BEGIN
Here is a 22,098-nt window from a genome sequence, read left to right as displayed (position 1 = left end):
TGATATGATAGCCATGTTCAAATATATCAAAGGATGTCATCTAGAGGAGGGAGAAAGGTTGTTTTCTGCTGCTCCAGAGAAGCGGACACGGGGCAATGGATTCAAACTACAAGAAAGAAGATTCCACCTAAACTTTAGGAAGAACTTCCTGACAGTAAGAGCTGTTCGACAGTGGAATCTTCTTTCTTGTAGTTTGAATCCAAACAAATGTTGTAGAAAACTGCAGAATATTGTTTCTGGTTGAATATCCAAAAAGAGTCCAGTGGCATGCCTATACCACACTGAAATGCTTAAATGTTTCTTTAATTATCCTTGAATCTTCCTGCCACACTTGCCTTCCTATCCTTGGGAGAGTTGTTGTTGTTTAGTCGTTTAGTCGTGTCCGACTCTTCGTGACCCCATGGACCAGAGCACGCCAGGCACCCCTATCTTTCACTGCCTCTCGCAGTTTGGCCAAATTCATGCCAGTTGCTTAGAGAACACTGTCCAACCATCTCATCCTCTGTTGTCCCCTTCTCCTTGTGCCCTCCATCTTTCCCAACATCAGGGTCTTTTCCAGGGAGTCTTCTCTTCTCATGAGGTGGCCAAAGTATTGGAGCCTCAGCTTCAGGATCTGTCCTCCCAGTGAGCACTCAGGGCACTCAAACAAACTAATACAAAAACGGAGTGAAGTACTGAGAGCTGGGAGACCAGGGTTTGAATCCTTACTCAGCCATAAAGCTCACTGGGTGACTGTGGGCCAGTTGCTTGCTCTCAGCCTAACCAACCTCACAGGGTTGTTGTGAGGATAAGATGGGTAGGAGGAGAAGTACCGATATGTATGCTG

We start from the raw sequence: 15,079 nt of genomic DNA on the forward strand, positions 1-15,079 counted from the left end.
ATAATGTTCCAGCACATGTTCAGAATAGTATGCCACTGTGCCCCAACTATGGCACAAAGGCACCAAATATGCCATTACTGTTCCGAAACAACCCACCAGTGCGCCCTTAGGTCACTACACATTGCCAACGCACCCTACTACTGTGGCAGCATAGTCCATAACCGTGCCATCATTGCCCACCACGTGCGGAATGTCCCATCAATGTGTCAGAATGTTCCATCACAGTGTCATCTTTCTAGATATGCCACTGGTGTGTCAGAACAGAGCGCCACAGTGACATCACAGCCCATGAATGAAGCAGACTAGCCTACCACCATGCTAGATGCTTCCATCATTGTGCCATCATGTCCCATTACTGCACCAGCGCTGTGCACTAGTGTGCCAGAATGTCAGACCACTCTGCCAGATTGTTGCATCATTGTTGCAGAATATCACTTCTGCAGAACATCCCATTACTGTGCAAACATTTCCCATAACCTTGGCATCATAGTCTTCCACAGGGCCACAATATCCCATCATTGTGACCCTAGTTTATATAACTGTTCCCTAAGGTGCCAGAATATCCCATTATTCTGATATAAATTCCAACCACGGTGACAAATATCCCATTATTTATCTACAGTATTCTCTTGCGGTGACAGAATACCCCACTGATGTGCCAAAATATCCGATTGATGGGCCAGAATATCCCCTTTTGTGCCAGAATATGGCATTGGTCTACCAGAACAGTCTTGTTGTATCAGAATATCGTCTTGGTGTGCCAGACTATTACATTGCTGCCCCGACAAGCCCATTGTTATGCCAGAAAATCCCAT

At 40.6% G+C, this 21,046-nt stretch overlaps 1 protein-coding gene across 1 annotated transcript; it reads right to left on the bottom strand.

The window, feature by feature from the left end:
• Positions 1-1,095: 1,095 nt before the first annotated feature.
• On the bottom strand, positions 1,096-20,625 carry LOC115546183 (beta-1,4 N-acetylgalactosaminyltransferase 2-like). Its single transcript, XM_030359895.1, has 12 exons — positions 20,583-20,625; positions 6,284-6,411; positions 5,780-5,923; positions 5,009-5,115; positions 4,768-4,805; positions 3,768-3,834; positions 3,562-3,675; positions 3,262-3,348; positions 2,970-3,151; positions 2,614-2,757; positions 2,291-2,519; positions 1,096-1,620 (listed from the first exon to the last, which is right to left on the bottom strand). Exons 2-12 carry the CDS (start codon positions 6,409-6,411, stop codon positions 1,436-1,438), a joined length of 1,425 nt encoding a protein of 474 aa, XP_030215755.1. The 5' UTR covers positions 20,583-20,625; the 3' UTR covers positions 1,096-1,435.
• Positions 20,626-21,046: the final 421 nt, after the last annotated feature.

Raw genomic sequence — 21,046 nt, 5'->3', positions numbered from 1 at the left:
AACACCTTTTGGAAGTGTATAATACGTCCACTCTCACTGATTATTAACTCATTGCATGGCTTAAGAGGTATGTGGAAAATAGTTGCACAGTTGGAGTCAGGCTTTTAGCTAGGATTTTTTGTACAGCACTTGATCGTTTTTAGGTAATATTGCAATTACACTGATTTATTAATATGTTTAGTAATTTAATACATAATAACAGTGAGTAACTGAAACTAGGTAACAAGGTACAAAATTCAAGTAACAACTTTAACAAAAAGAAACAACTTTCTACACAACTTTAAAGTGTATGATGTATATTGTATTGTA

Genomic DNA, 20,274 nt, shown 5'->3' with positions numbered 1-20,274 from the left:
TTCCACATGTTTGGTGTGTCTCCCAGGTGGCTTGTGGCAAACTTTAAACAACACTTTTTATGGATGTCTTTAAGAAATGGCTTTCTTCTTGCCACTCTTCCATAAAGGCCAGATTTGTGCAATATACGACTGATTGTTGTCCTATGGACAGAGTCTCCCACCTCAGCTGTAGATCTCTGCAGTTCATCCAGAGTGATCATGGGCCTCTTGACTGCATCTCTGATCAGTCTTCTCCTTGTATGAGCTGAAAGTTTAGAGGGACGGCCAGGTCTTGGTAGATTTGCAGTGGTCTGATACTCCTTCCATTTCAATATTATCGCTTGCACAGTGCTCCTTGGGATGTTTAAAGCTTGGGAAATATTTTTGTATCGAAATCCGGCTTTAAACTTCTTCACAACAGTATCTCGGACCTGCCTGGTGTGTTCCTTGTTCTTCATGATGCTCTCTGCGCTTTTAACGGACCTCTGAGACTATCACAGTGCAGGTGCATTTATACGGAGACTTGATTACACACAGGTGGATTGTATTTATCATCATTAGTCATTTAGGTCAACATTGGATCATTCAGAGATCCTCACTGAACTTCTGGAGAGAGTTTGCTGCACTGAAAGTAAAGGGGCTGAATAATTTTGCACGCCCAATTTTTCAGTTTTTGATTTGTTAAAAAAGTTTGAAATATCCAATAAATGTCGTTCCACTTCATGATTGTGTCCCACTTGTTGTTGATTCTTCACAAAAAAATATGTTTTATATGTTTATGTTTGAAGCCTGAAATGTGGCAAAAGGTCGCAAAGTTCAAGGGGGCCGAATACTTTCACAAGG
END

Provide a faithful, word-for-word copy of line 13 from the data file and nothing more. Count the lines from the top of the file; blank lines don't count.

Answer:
TTCCACATGTTTGGTGTGTCTCCCAGGTGGCTTGTGGCAAACTTTAAACAACACTTTTTATGGATGTCTTTAAGAAATGGCTTTCTTCTTGCCACTCTTCCATAAAGGCCAGATTTGTGCAATATACGACTGATTGTTGTCCTATGGACAGAGTCTCCCACCTCAGCTGTAGATCTCTGCAGTTCATCCAGAGTGATCATGGGCCTCTTGACTGCATCTCTGATCAGTCTTCTCCTTGTATGAGCTGAAAGTTTAGAGGGACGGCCAGGTCTTGGTAGATTTGCAGTGGTCTGATACTCCTTCCATTTCAATATTATCGCTTGCACAGTGCTCCTTGGGATGTTTAAAGCTTGGGAAATATTTTTGTATCGAAATCCGGCTTTAAACTTCTTCACAACAGTATCTCGGACCTGCCTGGTGTGTTCCTTGTTCTTCATGATGCTCTCTGCGCTTTTAACGGACCTCTGAGACTATCACAGTGCAGGTGCATTTATACGGAGACTTGATTACACACAGGTGGATTGTATTTATCATCATTAGTCATTTAGGTCAACATTGGATCATTCAGAGATCCTCACTGAACTTCTGGAGAGAGTTTGCTGCACTGAAAGTAAAGGGGCTGAATAATTTTGCACGCCCAATTTTTCAGTTTTTGATTTGTTAAAAAAGTTTGAAATATCCAATAAATGTCGTTCCACTTCATGATTGTGTCCCACTTGTTGTTGATTCTTCACAAAAAAATATGTTTTATATGTTTATGTTTGAAGCCTGAAATGTGGCAAAAGGTCGCAAAGTTCAAGGGGGCCGAATACTTTCACAAGG